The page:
How does the title “Deeper Than Text” inform the exhibition?

LA: This presentation focuses specifically on strength in form—work designed and made by women with a poignant use of material and innovation. With “Deeper than Text,” we are redefining the visual message of women in design. In a world driven by the visual, we’re often reduced to an image. I wanted to redefine that image—making it about the work, not what we look like. It introduces a physical narrative in form, emphasizing design work as deep and dynamic (just like women). The exhibition features 17 established and two emerging designers, all informed by process and craft, with precise commitment and long-time repetition. The designers achieve the unachievable by creating innovative, top-quality work that pushes through adversity, rejection, challenges, and gender questions.

What factors influenced the artists/designers selected to participate?

CM: This is Lora’s brilliance. She’s a design visionary with a mission to support women in this industry, and she hand-picked both well-known and emerging designers to create an exhibition that is both playful and subdued, which will visually captivate the audience while communicating the strength of female makers today.

LA: New York has a strong design community, but I often see the same work by the same folks over and over. It’s hard to view designers as original within this context, so I wanted to mix things up and highlight work from both New York and around the world. This contributes to a larger conversation of women in design and illustrates the vast reach of 1stdibs. Their design community is global.

Armor Pendant by Konekt.
Hiroshima Lamp by Karen Chekerdjian.

In terms of objects on display, what can we expect?

LA: Expect stunning and innovative lighting, successful new forms in furniture, beautiful works on paper, and fun surprises in textile and clay. We are featuring work from the Netherlands, South Africa, Beirut, Copenhagen, the USA and more!

CM: The pieces are breathtaking—the mix of materials, colors, and forms is exquisite and thought-provoking. Everything can be purchased online, but to get the exhibition’s full impact, we encourage everyone to drop by the 1stdibs Gallery during NYCxDesign, starting May 11.

What are the most urgent issues facing women in design today?

LA: OMG, there are so many issues related to women in design. The most urgent, first and foremost, is the risk to our human rights—our ability to have control over our bodies and thus everything that comes from our bodies. I’m mostly referring to our work and awareness within our community. We live in a society where gender, background, and economic status all influence how we navigate professional landscapes. We need to redefine those definitions and take control of them by using our platforms to encourage, be positive, and stand behind each other in strength and diversity. It’s fine to be different in your work, in your skin, to be the only woman on the job site, and so on. We just need respect while doing so—no more than anyone else, just as an equal.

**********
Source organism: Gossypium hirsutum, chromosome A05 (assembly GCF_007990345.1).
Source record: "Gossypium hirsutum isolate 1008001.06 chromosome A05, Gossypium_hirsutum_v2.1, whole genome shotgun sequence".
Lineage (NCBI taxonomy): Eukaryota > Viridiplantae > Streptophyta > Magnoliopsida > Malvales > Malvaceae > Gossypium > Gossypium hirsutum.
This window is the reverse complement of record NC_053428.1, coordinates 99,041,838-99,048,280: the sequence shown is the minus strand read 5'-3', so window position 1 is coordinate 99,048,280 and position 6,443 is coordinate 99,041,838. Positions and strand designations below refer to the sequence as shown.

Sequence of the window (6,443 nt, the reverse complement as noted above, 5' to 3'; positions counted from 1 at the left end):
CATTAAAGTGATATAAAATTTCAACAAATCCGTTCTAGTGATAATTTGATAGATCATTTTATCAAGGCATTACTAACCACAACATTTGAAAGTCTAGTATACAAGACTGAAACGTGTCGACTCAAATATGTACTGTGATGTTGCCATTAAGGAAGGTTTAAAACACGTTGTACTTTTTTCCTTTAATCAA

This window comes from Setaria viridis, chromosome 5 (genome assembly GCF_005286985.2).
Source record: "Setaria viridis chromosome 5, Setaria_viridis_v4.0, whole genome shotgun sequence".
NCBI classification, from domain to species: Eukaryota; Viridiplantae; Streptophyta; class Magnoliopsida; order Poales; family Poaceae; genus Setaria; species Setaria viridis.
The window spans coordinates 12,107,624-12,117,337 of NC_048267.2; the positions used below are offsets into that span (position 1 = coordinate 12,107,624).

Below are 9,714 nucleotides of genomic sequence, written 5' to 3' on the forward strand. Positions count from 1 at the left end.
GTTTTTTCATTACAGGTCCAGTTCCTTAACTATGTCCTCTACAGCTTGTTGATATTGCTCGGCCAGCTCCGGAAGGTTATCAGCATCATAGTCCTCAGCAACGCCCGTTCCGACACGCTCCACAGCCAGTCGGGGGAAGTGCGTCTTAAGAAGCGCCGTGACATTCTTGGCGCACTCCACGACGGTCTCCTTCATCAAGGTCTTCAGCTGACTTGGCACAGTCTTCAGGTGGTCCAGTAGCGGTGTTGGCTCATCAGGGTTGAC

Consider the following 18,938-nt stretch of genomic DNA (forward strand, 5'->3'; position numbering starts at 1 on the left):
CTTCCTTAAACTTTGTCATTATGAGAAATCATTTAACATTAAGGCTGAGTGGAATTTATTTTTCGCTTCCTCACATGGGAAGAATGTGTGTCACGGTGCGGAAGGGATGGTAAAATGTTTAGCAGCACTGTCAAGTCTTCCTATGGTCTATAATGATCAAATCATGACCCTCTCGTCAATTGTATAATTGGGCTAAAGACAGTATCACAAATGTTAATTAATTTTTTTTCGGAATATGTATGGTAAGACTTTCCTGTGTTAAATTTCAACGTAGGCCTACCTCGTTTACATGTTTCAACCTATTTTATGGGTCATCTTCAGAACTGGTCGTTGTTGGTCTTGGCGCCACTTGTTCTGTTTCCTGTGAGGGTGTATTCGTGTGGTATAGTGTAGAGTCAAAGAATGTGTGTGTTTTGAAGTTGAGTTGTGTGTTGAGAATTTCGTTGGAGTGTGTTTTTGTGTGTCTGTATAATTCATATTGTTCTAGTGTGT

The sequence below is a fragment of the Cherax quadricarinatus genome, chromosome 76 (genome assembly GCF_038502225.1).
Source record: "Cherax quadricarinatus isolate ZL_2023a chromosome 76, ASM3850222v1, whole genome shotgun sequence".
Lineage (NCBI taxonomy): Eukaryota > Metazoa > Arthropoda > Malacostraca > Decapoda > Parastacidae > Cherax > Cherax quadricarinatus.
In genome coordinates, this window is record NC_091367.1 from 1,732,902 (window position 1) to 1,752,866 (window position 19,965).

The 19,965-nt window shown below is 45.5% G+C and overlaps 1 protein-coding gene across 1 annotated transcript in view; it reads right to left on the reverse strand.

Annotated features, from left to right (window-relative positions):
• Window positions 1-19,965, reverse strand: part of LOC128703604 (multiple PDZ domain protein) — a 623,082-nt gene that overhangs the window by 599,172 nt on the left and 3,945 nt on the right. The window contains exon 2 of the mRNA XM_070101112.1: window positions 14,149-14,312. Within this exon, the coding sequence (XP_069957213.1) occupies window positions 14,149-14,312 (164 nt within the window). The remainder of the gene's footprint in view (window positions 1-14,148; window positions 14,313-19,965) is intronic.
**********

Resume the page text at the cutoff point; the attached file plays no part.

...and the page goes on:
CM: As is the case in many creative industries, women are woefully underrepresented in the top echelons of design. In the same way that entrepreneurship is risky, it’s risky to become a furniture designer, maker, or artist. Women still carry more family responsibilities than men (whether taking care of elderly relatives or their own children), so the risk can be harder to absorb. Groups like the FDC help by providing support, introductions, visibility, and a community which de-risk the process and offer a roadmap.

Bordon Sofa by Another Human.

How does “Deeper Than Text” address those issues?

LA: It highlights phenomenal quality in design. Through quality we achieve equality. You cannot tell the creator’s gender—all you see is phenomenal work. For me, that was essential. It levels the playing field and reminds the design industry that we’re here, period. And for the record, we’ve been here for centuries, and will continue to do so whether we’re recognized or not. I now have the ability to help recognize, and wow—what a privilege!

CM: By uniting so many impressive female makers and showing such high-quality work, we’re reminding the city—and the world—that one can curate an unparalleled exhibition entirely with pieces by women. To paraphrase Lora, that in and of itself sends a powerful message.

What do you hope the community takes away from this?

LA: I want the community to recognize world-class design, and then discover that it happens to be made by women. There is no need for shock or difference—it just is. Women make amazing work regardless of their gender. I hope there will be a sense of near-indifference to gender, and clear focus on the work, object, discipline, and dedication to process. There’s an incredible sense of materials and process in this exhibition. Kiki Van Eijk’s furniture is covered in a pigmented biomaterial based on maize flour. It has the touch and skin of a painting, yet it’s furniture-meets-object. Textile artist Liz Collins uses Selvedge from Sunbrella fabrics and reinterprets it into Selvedge Fur, testing the limits of materials and sustainability. Our two up-and-coming designers, Amanda Richards and Leah Ring, are pushing the boundaries in resin and acrylic. Innovation is alive and booming! I hope everyone who sees the work recognizes the effort, investigation, and consideration these designers are putting in.

CM: I hope people feel energized and hopeful about the outcome of supporting women in design and blown away by the beauty of the work. Just raising awareness about women in design is a win. We’ll be labeling other works in the 1stdibs Gallery from female creators and business owners, so visitors can see how this concept is woven throughout the broader 1stdibs experience.